This is the last part of my 3D printing saga. Recall that I first dabbled in 3D printing to get a Homo naledi skull replica for theÂ anthropology department at Grossmont College. While work on that area went on its own path, I used 3D printing for my own goals. My personal projects wrapped up before the Homo naledi skull since the latter project was far larger and more complicated than the busts that I made. I am happy that theÂ work on the H. naledi skull reached its own happy end with the production of two life-sized replicas.
When we left the Homo naledi replica story, I had sent the hollowed 3D file off to a local printer whom I found on the 3D Hubs site. The skull has a lot of fine details and irregularities that demanded a lot of 3D printing expertise. Browsing the local printers, I found one whom I could trust to get the print done without giving up. The printer I chose was Brother Robot, or Calramon Mabalot. He is a ten-year-old who built his first printer two years prior and has made very detailed 3D selfies of customers, an articulated prosthetic hand, and quadcopters.
Brother Robot eagerly took the challenge and worked through many obstacles in producing the Homo naledi skull. Reduced-scale prototypes showed that the model was stable, but the full-sized version encountered several false starts due to printer issues (remember what I said about current 3D printing technology).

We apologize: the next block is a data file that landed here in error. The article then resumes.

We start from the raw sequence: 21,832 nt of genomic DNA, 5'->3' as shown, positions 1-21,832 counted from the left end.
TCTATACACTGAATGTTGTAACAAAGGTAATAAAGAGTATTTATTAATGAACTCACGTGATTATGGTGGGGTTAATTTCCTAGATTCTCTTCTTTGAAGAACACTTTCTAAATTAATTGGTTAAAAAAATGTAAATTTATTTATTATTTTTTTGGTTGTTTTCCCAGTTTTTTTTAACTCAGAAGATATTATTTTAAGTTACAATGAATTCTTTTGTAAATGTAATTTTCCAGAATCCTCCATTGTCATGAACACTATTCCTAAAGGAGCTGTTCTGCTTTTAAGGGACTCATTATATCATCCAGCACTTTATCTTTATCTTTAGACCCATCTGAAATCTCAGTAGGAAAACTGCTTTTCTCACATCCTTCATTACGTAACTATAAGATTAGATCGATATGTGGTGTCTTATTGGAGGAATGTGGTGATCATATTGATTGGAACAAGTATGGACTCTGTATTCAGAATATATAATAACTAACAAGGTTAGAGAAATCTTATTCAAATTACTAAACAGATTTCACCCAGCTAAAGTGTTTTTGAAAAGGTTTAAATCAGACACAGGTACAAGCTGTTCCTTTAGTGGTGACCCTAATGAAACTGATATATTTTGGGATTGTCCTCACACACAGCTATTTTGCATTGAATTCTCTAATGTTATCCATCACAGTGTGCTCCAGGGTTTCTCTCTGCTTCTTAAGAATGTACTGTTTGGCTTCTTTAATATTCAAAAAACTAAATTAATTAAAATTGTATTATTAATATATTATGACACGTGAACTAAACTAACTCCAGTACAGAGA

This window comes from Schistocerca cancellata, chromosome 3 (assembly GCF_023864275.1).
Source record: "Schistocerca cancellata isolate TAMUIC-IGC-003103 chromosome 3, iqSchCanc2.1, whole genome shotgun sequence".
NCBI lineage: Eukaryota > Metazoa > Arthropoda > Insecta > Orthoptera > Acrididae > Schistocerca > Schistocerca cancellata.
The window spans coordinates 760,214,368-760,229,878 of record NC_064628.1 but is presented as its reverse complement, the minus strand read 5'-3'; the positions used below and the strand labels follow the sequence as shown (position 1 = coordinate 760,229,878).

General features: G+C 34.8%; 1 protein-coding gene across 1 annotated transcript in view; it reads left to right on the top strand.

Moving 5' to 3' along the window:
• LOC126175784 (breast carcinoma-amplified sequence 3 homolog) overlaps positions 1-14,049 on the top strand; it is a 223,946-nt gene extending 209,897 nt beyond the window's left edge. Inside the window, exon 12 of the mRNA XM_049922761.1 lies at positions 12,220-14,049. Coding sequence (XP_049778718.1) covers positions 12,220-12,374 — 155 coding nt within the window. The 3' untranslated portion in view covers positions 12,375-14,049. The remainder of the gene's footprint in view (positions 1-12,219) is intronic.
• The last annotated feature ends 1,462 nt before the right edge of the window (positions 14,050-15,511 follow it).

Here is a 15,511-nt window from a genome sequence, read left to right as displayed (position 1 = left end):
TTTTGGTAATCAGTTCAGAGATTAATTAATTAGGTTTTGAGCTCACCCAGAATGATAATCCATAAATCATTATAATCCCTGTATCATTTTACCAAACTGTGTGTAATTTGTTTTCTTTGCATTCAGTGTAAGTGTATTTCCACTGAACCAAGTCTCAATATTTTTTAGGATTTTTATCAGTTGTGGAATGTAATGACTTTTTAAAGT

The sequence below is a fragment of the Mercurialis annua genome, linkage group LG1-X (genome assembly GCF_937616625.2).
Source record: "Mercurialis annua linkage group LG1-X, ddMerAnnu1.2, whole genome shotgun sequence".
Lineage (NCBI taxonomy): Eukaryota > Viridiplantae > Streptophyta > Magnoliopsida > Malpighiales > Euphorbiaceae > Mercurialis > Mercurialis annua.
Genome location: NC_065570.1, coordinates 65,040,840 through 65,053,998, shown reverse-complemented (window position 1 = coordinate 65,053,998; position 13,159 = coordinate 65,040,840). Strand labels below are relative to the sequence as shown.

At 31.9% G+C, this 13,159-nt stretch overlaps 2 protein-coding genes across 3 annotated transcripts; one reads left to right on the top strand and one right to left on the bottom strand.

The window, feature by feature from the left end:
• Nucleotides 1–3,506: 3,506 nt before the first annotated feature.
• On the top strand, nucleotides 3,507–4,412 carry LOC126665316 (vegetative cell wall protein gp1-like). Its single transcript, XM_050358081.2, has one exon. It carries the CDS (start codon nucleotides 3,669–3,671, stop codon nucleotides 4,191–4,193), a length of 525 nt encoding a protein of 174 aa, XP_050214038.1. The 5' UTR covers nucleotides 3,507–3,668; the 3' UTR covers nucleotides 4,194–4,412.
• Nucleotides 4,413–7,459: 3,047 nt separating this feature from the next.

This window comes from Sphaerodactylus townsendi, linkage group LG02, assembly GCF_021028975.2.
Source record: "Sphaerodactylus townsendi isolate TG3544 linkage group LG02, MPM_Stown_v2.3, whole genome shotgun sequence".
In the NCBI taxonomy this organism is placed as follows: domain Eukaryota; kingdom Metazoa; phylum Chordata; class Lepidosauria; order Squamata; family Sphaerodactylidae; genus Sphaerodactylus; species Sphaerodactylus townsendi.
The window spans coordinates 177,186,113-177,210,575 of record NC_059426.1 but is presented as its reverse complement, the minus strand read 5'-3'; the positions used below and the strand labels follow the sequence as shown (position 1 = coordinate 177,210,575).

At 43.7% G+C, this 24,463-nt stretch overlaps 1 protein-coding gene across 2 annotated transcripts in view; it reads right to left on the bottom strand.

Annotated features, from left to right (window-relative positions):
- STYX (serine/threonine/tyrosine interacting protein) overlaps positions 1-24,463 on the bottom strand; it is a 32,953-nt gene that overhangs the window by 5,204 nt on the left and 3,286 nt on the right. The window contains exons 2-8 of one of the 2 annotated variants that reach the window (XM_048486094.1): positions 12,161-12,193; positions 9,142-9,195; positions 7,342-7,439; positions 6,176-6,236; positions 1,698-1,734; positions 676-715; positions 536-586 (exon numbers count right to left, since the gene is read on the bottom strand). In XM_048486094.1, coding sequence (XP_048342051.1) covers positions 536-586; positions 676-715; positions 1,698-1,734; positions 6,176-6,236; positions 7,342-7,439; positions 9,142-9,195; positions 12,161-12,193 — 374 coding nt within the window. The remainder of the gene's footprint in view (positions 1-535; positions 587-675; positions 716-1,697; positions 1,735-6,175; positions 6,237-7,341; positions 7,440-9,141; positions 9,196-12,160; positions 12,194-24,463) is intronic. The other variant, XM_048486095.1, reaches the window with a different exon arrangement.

One promising attempt hit a snag common to printers of all types: running out of material right before completion!
Brother Robot eventually used the Homo naledi print to christen a new advanced printer that he had built, and it worked perfectly.
The end of a 3D Hubs transaction usually involves picking up the print at the printer’s doorstep without ever meeting in person, but that seemed like an ignominious end for such a demanding project. We thought a better conclusion would be to show the classroom where the replica would be used, along with the other pieces that we have. Calramon documented his visit on his Twitter:
â€” Calramon Mabalot (@HabSkibbix) March 22, 2017
As the end of my 3D printing adventure (for now), I was delighted with everything at the end. I made a few busts for me and some friends, and educational replicas for one of my colleges. I look forward to a time when 3D printing will be as easy and convenient as printing a photograph today. I am very thankful for those who have taken the plunge into this hobby today for the effort they put into this demanding craft.